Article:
A literal Testa de Cazi or dickhead from the profane section of the Met Museum exhibition Art and Love in Renaissance Italy. We stumbled upon this gem of an exhibition quite by accident. After viewing the Baroque Christmas Tree we wanted to see some European art to complete the old world feeling. Somewhere past Caravaggio's Denial of Saint Peter we wandered through the exit of the exhibition and were entranced by the images of the Bella Donna and Venus. It was entrancing. All aspects of love, marriage, family, platonic, as well as sensual both heterosexual and homosexual, are covered by works on paper, paintings, ceramics, sculpture, glass, jewelry and furniture. Other standouts are the maiolica childbirth plates and the wedding rings, including a beautifully ornate Jewish ceremonial ring. The curators have provided a thorough explanation of the imagery employed in these works of art. Let's just say I will be looking at keys, birds and vegetables in a totally different way from now on. And it gave us a new insight into the holiday windows at Bergdorf Goodman that we saw later that evening.
The exhibition runs until February 16th and, brilliant idea this, accompanying lectures are available on the youtubes.

Friday, December 19, 2008

Jesus Christ on a Jet Bomber

Buenos Aires is a city of art: sculptures in the parks, paintings in cafes and fantastic museums including MALBA. It was at the last that I saw a work that has haunted me ever since. La Civilización Occidental y Cristiana (Western-Christian Civilization) 1965 by León Ferrari hangs at the end of the exhibition space on the second floor and is as profound and valid today as it was when Ferrari made it to protest the Vietnam War forty years ago. Exploiting religious beliefs to make a case for war or imposing democracy on a country is arrogant, imperialistic and costs thousands of human lives; it doesn't work. I doubt if we'll ever learn this lesson from history, maybe art as arresting as this can make the case.

Wednesday, November 12, 2008


We'd gone to the Moma to see the Van Gogh and the Colors if the Night and the Joan Miro: Painting and Anti-Painting exhibitions but it was Kirchner and the Berlin Street that really thrilled us. This small show, that sadly finished its run on Monday, was a true delight. Depicting Berlin's working women in the years just before World War I, the colors are thing you notice first about Kirchner's art; vibrant pinks and luminous yellow, moody greens and blues. The stylised figures, elongated streetwalkers and their furtive clients with blackened eyes, reminded me both of El Greco and the masked characters in James Ensor's paintings.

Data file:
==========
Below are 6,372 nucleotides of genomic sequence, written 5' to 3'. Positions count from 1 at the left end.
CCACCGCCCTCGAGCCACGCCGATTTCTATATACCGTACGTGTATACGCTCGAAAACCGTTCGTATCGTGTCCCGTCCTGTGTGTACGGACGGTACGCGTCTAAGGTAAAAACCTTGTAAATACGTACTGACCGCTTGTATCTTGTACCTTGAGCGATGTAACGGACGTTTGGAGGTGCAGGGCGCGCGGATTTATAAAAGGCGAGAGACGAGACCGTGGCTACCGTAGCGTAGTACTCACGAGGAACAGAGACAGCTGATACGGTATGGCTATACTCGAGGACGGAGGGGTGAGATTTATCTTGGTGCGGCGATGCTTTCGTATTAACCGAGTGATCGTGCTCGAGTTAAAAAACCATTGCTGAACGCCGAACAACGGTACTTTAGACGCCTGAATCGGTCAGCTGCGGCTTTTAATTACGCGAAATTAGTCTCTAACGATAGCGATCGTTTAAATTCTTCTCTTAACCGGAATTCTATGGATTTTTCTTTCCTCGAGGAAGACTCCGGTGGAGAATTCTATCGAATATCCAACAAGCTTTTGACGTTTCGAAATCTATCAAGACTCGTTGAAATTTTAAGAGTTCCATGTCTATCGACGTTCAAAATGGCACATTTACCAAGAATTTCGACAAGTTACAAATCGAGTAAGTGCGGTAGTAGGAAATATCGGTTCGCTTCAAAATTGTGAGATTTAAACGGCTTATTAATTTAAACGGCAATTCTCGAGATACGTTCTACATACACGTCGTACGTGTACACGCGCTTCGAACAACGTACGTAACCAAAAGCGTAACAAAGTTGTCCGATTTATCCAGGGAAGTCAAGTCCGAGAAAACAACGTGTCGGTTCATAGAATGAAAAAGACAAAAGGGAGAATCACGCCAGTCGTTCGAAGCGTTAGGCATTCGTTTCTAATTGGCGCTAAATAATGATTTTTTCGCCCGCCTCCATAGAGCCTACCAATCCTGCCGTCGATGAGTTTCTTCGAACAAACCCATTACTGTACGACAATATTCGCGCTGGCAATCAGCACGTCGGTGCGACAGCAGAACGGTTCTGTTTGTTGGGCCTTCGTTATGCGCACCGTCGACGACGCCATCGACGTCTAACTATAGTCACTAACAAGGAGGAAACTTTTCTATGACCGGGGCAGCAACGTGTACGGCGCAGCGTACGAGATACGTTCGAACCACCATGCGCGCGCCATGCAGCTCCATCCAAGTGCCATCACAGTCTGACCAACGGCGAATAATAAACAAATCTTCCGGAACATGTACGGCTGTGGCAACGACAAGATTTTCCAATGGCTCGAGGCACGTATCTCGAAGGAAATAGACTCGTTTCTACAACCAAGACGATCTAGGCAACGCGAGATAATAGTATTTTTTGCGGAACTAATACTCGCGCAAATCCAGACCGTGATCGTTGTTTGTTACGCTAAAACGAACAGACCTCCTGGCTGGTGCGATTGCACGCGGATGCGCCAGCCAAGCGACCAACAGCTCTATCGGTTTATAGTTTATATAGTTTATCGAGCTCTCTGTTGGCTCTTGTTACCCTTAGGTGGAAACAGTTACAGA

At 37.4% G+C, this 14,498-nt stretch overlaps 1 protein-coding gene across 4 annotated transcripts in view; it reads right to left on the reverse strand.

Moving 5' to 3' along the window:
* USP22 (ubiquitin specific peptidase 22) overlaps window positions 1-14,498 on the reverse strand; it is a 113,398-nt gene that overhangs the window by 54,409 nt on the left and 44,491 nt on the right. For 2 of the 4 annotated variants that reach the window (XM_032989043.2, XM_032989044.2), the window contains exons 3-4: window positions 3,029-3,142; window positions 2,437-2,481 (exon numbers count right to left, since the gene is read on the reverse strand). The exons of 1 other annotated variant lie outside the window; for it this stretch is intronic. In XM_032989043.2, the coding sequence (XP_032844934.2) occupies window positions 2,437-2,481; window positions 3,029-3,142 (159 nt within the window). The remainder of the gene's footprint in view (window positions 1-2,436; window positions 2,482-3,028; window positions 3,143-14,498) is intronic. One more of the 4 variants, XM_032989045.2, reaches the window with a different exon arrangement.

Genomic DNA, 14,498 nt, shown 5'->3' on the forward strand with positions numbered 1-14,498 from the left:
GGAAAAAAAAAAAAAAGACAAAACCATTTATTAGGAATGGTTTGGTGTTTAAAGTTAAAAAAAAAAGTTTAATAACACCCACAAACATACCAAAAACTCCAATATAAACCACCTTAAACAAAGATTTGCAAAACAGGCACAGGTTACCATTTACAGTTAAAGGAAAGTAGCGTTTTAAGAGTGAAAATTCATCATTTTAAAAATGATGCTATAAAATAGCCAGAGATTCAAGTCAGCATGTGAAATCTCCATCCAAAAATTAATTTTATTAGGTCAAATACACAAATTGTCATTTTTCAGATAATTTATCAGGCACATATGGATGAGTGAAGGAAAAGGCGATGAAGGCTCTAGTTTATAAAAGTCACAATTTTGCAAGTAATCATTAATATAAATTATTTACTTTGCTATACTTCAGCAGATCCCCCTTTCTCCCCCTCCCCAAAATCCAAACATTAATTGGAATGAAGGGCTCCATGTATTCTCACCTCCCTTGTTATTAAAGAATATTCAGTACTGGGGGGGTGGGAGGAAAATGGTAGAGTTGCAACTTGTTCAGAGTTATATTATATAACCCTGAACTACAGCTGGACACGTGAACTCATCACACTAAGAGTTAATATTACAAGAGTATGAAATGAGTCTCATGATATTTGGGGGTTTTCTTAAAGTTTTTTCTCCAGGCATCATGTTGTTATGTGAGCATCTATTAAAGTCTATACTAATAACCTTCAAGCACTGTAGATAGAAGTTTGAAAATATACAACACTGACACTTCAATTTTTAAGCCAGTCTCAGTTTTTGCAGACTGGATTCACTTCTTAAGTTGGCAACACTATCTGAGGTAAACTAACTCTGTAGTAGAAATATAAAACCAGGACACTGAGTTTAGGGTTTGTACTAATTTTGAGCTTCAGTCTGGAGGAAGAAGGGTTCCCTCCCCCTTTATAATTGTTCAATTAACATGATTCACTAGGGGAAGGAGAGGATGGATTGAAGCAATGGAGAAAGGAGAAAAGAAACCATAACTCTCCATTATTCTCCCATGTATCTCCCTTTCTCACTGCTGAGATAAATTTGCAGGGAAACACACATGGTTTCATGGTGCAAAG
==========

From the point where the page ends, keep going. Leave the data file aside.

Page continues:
Potsdamer Platz, 1914

Danger is here on the Berlin streets, you feel the furtiveness of the figures in the background, but there is also vitality, the women dress alluringly in furs and plumed hats. It's almost like looking at stills from My Fair Lady or mannequins in a department store window.
This exhibition along with other works by Ernst Ludwig Kirchner can be seen next at The Brücke-Museum in Berlin, if you are planning a visit to Germany between December 13 and March 15 2009.

Tuesday, November 11, 2008


Today is Armistice Day, the 90th anniversary of the end of World War One. Even in this time of war it is difficult to image the trauma that millions went through fighting "the war to end all wars", but if you have lived in Flanders there is a constant reminder in the landscape and the rebuilt city of Ieper.
One of the starkest, most powerful experiences is to visit the Menenpoort or Menin Gate and see the names of the missing 54,896 soldiers inscribed into the walls. No one leaves there unaffected by the sacrifice the mostly very young men made in the name of civilisation. Further out of town there are the Cemeteries where thousands of soldiers are buried and the harrowing but compelling In Flanders Fields Museum that tells the story of The Great War from the perspective of witnesses, both soldiers and civilians, to the misery and horror of Ypres, Passchendaele and The Somme. The war ended at 11 am on 11th of November 1918, and is remembered every year at this time with a minute's silence. Lest we forget.

In Flanders Fields
In Flanders fields the poppies blow
Between the crosses, row on row,
That mark our place; and in the sky
The larks, still bravely singing, fly
Scarce heard amid the guns below.